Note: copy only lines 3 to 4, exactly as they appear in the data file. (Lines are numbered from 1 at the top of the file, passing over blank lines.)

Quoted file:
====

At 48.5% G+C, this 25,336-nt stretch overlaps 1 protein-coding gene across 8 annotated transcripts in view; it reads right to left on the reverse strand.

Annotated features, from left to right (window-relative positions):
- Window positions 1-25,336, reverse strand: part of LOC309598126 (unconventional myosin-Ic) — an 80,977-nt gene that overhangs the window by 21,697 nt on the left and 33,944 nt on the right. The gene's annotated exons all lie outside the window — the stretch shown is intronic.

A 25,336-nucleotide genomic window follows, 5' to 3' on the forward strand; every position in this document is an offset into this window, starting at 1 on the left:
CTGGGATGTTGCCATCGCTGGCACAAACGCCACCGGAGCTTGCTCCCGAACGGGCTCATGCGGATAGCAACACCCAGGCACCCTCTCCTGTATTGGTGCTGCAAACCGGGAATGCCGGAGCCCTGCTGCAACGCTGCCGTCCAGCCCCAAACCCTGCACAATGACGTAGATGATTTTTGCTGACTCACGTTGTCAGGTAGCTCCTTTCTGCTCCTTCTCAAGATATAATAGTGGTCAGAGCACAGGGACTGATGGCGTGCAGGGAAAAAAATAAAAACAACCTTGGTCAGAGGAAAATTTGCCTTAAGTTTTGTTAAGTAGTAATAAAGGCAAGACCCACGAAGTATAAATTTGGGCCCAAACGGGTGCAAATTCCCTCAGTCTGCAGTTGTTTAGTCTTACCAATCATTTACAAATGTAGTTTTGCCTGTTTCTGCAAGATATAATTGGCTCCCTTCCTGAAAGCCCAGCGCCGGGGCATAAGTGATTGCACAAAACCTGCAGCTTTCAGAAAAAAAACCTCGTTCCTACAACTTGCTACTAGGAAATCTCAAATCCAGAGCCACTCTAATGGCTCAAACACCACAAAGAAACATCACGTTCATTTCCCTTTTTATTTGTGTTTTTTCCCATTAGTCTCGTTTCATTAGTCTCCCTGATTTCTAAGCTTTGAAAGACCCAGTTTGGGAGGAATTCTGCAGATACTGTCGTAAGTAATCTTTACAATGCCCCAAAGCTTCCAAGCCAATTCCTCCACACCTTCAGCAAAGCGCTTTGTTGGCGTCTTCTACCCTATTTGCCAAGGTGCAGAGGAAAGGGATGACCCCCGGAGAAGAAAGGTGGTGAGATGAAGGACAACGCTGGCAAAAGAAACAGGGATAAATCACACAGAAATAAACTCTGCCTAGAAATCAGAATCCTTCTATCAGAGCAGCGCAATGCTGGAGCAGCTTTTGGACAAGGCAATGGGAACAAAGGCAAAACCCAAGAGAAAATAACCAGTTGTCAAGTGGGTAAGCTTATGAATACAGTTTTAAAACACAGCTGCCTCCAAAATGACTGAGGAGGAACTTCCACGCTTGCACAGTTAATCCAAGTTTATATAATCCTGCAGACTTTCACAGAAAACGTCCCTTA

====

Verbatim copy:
- Window positions 1-25,336, reverse strand: part of LOC309598126 (unconventional myosin-Ic) — an 80,977-nt gene that overhangs the window by 21,697 nt on the left and 33,944 nt on the right. The gene's annotated exons all lie outside the window — the stretch shown is intronic.

A 25,336-nucleotide genomic window follows, 5' to 3' on the forward strand; every position in this document is an offset into this window, starting at 1 on the left: